Voters in Salt Lake City’s District 6 have three candidates to rank in a race that will determine who will represent a swath of the city’s east side.
A fourth candidate, Jack Bellows will appear on District 6 voter’s ballots but has been disqualified from the race.
We chatted with the candidates who are seeking to represent Bonneville Hills, Wasatch Hollow, Yalecrest, Sunnyside East and the East Bench. Here’s what they had to say:
James Alfandre is a developer who has played a pivotal role in the revitalization of Salt Lake City’s Granary District. He’s a co-founder of Urban Alfandre.
Why he’s running
Alfandre said he didn’t know it was an election year for District 6 until a group of residents approached him over the summer and asked him to run. At first, he dismissed the proposal, but ultimately couldn’t shake the idea because he is passionate about neighborhoods.
“Instead of helping other neighborhoods in Salt Lake,” he said, “why not help my neighborhood, where I’m raising my kids and my family, be the best it can be?”
What’s his top priority?
Alfandre said he’s focused on turning District 6 into a “more people-centered, people-first district” with safer streets, more restaurants to walk to and more diverse, attainable housing that is well-designed and won’t lead to the destruction of single-family neighborhoods.
What makes him stand out as a candidate?
Alfandre said it’s his experience that sets him apart from other candidates in the District 6 race.
“I have a track record of creative problem-solving,” he said, “working with a wide range of stakeholders to find solutions that are impactful and that are innovative.”
He said he knows his way around a budget thanks to his business experience and has a track record of increasing — not diminishing — the character of neighborhoods.
Dan Dugan is the incumbent council member for District 6 and a former Naval aviator and engineer. He was elected to the east-side council seat in 2019 when he defeated then-incumbent Charlie Luke.
Why he’s running
Dugan said he is seeking to retain his seat because he has more to offer his district and the city with another four-year term. He said he’s made inroads that take time to develop and he wants another term to make progress on issues he cares about that faced setbacks after the onset of the pandemic.
“I’ve just begun a lot of these things and I want to continue to push forward and get things over the goal line,” he said. “And if I can’t get them over the goal like, at least get them to the point where, hey, this is a good transition and they have some good progress to move forward.”
What’s his proudest accomplishment on the council?
Dugan said he’s proud of how the city worked through the crises of 2020, but one of the greatest accomplishments was developing a more productive working relationship with the state to tackle issues such as housing and homelessness.
“We came through the pandemic strong,” he said. “Our economy’s strong, our city’s stronger, and we have a better collaborative effort with the state — far greater than we had before.”
What is his top priority if he is reelected?
If he is elected to a second term, Dugan said his top priority would be addressing housing and homelessness. The city, he said, is already making progress as it eyes how to build more affordable housing at all levels.
Dugan said District 6 has the same responsibility every other district has in contributing to affordable housing opportunities, and that means looking at the areas that can accommodate additional housing.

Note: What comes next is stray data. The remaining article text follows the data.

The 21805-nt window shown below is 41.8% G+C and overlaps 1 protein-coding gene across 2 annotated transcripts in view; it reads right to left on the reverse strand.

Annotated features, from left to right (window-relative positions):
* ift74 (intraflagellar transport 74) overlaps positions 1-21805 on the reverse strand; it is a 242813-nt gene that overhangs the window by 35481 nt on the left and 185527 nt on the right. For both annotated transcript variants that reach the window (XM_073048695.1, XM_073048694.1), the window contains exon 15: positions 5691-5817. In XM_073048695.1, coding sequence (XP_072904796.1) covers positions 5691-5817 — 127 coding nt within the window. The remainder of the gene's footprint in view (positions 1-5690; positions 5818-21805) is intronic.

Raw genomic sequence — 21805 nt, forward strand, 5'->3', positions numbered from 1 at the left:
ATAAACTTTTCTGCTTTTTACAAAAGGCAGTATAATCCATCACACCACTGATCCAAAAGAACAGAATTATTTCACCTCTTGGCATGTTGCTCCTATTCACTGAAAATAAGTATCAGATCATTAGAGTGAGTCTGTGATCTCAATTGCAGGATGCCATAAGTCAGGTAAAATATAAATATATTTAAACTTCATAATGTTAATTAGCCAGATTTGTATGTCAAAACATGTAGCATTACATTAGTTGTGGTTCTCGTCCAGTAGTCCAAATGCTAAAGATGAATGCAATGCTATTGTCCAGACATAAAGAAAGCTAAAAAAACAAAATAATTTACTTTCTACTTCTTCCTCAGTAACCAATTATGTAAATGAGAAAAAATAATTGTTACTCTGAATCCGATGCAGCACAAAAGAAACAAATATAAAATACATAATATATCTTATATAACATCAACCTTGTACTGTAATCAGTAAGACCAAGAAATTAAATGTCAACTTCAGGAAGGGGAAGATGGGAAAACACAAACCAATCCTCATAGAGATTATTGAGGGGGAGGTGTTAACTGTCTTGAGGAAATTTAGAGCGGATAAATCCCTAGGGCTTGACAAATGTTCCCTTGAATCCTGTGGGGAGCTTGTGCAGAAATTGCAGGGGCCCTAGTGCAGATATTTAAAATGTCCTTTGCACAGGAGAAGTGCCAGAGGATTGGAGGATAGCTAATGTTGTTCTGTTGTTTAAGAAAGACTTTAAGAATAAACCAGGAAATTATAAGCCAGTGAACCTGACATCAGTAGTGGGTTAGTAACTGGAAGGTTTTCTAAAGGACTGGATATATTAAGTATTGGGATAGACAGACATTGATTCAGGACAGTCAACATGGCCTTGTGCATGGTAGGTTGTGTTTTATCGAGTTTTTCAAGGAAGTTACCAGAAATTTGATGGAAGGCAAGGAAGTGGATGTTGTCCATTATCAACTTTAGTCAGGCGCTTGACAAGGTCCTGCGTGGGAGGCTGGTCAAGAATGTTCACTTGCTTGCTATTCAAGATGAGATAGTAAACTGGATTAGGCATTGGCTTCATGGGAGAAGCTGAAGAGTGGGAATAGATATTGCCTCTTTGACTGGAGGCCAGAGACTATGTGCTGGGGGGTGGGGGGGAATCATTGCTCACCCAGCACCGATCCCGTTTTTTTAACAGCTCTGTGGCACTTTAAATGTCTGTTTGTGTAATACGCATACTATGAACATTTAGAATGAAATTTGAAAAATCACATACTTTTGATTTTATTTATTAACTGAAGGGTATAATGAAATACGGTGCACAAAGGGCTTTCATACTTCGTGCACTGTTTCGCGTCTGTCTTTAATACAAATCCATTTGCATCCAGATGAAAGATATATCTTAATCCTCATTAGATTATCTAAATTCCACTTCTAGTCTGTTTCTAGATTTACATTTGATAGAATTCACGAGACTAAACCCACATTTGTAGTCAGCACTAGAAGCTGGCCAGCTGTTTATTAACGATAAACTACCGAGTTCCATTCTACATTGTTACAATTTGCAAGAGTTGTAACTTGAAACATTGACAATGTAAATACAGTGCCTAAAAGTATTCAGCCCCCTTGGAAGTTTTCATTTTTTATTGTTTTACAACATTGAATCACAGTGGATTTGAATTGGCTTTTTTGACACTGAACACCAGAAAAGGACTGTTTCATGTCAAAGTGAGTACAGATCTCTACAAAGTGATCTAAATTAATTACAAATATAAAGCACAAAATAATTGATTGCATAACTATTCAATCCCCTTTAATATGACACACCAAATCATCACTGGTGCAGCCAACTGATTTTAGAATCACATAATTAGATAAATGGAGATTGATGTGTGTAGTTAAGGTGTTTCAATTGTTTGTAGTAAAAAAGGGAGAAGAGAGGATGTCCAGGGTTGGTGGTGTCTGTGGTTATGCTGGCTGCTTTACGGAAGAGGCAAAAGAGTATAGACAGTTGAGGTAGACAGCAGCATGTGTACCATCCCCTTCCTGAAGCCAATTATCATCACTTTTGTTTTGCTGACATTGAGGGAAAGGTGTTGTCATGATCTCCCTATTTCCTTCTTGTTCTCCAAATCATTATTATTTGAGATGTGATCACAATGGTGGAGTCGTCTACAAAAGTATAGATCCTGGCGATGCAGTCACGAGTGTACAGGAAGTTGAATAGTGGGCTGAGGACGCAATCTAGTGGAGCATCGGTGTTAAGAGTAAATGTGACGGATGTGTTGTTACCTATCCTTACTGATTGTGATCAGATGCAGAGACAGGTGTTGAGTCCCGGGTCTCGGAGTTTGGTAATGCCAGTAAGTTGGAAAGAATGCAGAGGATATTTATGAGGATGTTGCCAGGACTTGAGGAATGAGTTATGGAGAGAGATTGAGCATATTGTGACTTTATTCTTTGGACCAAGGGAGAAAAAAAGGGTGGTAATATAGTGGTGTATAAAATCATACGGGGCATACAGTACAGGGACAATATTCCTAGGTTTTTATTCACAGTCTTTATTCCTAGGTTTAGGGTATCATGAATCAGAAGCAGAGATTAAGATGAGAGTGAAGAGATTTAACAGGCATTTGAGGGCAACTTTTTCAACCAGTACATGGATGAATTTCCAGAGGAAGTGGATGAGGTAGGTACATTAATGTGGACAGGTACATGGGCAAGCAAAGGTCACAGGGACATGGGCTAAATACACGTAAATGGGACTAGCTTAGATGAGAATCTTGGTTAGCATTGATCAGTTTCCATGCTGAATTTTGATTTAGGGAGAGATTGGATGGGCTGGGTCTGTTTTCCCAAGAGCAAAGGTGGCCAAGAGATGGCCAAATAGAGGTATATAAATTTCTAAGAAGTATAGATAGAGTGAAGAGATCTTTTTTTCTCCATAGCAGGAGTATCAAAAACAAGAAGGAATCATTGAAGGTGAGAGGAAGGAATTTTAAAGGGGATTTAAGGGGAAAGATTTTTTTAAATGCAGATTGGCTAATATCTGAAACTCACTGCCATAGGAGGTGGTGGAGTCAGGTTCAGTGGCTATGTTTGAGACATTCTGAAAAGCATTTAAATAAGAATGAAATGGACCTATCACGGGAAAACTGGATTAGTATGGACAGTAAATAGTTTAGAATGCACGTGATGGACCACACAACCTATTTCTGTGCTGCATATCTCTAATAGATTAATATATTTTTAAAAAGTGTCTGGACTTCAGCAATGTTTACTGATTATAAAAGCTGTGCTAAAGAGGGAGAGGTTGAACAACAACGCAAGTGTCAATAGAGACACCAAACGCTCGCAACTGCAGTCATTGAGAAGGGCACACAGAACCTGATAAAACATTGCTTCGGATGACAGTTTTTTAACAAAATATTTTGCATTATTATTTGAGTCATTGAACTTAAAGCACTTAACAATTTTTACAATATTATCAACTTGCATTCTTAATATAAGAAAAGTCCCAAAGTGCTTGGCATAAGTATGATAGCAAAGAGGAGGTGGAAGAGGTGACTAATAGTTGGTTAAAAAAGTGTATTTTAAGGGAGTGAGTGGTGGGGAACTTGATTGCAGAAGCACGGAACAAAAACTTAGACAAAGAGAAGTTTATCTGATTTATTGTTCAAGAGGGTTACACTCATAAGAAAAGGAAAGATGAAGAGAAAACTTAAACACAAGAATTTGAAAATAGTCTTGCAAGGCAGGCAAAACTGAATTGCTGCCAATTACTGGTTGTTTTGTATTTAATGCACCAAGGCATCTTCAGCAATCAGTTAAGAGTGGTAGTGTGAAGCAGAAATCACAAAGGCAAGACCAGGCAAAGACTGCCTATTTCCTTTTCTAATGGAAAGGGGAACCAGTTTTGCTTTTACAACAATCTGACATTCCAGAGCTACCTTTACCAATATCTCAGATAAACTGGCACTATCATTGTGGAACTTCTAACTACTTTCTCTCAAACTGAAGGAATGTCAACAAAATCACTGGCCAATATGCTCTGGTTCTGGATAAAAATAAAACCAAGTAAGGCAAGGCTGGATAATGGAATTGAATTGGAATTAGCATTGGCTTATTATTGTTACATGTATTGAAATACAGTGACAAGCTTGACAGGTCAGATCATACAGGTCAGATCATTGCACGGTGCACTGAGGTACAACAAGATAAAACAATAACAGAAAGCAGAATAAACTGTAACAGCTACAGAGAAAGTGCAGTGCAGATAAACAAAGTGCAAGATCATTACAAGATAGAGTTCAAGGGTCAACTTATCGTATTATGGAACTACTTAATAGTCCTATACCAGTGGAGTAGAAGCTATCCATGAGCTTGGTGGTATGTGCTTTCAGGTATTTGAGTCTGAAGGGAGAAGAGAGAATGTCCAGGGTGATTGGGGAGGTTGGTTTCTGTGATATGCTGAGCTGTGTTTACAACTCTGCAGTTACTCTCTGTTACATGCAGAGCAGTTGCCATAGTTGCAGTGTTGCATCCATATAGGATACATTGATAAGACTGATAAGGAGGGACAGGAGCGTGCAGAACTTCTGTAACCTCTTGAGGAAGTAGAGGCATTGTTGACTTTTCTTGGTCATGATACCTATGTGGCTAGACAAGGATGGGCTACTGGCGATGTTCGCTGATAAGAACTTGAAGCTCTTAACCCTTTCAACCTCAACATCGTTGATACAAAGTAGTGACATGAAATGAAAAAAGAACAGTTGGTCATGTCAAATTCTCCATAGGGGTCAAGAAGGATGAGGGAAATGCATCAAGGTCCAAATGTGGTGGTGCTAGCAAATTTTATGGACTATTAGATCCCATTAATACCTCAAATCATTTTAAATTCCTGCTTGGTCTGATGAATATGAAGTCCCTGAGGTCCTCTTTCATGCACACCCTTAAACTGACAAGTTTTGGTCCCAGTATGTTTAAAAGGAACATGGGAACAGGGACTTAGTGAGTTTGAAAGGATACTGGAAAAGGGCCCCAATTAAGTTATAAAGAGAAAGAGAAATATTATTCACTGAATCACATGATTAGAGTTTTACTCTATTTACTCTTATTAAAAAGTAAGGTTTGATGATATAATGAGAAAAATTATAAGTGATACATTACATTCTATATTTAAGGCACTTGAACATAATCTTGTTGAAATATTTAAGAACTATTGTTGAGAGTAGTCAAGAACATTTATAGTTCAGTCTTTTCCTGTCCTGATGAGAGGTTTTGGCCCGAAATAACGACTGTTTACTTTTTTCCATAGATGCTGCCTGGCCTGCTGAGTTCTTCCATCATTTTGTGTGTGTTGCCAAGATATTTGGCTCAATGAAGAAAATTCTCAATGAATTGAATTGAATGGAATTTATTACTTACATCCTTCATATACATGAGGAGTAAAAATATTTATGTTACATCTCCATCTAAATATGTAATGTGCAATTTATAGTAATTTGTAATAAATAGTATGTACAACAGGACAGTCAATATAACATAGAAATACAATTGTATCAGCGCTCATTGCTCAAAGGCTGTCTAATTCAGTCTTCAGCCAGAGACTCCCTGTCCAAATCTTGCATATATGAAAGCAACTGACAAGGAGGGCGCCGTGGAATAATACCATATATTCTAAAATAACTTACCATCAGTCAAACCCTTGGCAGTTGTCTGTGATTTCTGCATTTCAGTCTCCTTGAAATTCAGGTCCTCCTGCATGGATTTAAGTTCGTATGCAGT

“We don’t have a lot of, I would say, open lots,” Dugan said, “but how do we effect change, maybe, say, along some of the bigger corridors we have?”
What sets him apart from other candidates?
Dugan said he is responsive to the community, can find compromise, and has no outside conflicts of interest.
“One of my challengers is a developer and one has close ties to development in his family,” Dugan said, “and those can be a conflict of interest.”
Taymour Semnani is a lawyer who lives in Wasatch Hollow with his wife and children.
Why he’s running
Semnani said he was initially inspired to jump in the race because he didn’t feel Dugan was sufficiently responsive. He said he reached out to Dugan with a concern and did not feel the incumbent council member was responsive.
“It’s the lowest level of elected government that we can go to,” he said. “So if our council person isn’t being responsive, then there is no other person we can go to. That’s as low as it gets.”
What’s his top priority?
Semnani said housing, homelessness, policing, public school enrollment are so intertwined, they can’t be separated, but if he is going to be pressed on naming his top priority, homelessness would claim that spot.
“Our humanity has been lost in the realm of homelessness,” he said, “and I think we have to approach homelessness as a 10-, 20-, 30-year outlook as opposed to a year-by-year reactive outlook.”
Semnani has called for bolstering pretrial diversion programs, prosecution of drug use, and implementing a zero-tolerance policy for property crimes.
“We certainly need to provide housing as a triage, and that should be unconditional,” he said. “You need to get people warm, you need to get people fed, but once you get them warm and fed, you still have to provide treatment because an addict in an apartment is still an addict.”
What sets him apart from other candidates in the race?
Semnani said with him, voters know exactly what they are getting because he lays out his policy positions in a high level of detail.
He also provides voters greater access and accountability, he said.
“You can call my cell phone, you can send me an email, and I will respond,” he said. “I challenge any voter to test that. Try me. Find out.”